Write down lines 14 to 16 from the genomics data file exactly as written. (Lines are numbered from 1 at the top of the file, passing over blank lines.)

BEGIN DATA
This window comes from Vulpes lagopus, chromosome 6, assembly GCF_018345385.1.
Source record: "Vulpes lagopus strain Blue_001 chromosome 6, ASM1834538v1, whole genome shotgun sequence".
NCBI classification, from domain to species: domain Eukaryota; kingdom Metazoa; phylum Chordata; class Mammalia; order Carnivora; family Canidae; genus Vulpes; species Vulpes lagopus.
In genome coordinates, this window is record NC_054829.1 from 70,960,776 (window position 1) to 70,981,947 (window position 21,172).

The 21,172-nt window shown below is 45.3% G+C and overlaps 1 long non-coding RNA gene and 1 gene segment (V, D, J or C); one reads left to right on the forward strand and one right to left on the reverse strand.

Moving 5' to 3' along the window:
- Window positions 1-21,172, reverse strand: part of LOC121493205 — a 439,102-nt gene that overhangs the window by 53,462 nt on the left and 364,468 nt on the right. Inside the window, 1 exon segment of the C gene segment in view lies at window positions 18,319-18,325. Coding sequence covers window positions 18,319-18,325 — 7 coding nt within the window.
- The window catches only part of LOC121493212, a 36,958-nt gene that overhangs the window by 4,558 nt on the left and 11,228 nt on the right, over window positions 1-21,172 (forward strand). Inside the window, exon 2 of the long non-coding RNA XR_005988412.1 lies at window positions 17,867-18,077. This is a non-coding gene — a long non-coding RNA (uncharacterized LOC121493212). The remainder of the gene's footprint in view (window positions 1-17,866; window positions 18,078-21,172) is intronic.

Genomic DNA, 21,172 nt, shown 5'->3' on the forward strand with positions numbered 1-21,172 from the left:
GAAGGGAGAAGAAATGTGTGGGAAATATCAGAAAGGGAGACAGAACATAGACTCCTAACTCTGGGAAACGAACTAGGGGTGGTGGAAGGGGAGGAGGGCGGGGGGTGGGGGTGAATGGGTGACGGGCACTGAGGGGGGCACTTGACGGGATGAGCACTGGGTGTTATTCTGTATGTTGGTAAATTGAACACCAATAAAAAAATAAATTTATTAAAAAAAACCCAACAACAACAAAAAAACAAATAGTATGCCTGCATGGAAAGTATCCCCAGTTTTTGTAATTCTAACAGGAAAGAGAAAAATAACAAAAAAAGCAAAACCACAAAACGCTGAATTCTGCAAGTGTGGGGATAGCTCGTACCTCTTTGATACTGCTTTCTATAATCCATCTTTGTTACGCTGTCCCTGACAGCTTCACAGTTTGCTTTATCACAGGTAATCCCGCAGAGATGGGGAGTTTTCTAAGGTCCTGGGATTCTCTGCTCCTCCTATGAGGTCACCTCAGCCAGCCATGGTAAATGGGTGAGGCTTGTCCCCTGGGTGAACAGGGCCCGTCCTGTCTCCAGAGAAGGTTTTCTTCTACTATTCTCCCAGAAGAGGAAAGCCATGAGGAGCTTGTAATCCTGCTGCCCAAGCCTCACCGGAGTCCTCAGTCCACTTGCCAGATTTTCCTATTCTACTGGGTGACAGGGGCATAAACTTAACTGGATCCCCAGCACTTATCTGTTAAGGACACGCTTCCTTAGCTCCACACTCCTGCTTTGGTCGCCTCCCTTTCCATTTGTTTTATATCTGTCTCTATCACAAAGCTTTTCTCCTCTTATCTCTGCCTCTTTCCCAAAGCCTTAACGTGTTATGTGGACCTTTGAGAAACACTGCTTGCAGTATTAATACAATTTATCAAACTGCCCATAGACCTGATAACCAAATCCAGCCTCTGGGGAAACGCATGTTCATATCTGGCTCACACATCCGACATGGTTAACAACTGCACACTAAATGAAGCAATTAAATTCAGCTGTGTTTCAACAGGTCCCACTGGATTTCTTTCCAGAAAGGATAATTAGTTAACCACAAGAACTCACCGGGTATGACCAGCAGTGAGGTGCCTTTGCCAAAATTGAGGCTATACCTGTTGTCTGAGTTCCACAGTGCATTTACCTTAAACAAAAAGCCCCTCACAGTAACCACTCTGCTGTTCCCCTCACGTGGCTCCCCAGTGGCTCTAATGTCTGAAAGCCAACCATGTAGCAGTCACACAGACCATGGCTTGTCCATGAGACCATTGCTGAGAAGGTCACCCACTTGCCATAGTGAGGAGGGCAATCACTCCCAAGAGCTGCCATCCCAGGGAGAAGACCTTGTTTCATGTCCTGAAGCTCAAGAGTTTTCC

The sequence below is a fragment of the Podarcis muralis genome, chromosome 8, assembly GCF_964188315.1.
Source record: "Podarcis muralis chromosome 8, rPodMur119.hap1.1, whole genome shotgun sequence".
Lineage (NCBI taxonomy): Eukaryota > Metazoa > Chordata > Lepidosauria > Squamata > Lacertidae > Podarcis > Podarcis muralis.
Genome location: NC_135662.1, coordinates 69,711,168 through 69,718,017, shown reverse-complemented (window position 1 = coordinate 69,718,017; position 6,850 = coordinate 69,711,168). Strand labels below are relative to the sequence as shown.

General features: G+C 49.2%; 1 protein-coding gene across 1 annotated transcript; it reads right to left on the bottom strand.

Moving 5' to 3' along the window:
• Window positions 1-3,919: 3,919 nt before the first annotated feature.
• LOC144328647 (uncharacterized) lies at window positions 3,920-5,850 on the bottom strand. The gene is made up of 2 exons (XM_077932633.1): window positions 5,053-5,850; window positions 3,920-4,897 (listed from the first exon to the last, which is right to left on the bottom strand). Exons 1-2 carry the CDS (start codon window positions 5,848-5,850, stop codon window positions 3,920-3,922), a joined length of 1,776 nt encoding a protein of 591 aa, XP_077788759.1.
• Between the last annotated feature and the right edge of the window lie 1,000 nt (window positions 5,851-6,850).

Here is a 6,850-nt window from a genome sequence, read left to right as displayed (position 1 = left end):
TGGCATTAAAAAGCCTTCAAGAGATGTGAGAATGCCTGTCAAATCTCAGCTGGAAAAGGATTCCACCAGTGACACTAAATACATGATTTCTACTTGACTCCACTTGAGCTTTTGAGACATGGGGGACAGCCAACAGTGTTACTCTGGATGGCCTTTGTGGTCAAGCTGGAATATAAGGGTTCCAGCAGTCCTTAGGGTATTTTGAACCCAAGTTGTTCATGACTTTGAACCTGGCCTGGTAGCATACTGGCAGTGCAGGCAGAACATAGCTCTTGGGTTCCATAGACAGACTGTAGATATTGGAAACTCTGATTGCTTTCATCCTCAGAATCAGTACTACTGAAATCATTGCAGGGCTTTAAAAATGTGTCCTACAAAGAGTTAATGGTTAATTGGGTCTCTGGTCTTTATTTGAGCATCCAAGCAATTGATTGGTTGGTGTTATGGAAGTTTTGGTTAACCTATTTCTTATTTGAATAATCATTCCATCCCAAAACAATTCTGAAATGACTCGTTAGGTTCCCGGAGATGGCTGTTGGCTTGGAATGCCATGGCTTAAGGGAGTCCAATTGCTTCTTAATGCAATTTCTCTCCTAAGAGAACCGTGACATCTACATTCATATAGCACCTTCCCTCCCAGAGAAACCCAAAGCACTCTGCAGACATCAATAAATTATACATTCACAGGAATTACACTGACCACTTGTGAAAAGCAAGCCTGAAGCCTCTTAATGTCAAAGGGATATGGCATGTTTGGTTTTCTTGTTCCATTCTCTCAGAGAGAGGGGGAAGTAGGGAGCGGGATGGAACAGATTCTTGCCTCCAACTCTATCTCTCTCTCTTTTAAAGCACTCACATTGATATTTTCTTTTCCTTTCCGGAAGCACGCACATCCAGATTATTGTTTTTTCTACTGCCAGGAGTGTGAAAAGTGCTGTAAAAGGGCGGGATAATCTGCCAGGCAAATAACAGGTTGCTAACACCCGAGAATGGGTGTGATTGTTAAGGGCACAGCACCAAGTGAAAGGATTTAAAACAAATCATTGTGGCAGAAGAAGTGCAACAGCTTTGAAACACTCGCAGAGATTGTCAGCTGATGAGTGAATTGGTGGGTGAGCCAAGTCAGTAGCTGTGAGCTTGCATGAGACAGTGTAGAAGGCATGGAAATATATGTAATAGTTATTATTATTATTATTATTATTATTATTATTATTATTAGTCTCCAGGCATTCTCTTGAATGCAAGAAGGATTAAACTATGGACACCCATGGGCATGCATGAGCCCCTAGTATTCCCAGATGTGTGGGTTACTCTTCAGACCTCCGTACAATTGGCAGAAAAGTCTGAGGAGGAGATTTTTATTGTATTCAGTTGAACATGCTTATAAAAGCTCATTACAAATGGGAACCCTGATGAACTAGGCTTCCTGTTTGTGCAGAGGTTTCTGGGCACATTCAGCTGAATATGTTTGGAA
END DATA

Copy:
Genome location: NC_135662.1, coordinates 69,711,168 through 69,718,017, shown reverse-complemented (window position 1 = coordinate 69,718,017; position 6,850 = coordinate 69,711,168). Strand labels below are relative to the sequence as shown.

General features: G+C 49.2%; 1 protein-coding gene across 1 annotated transcript; it reads right to left on the bottom strand.

Moving 5' to 3' along the window: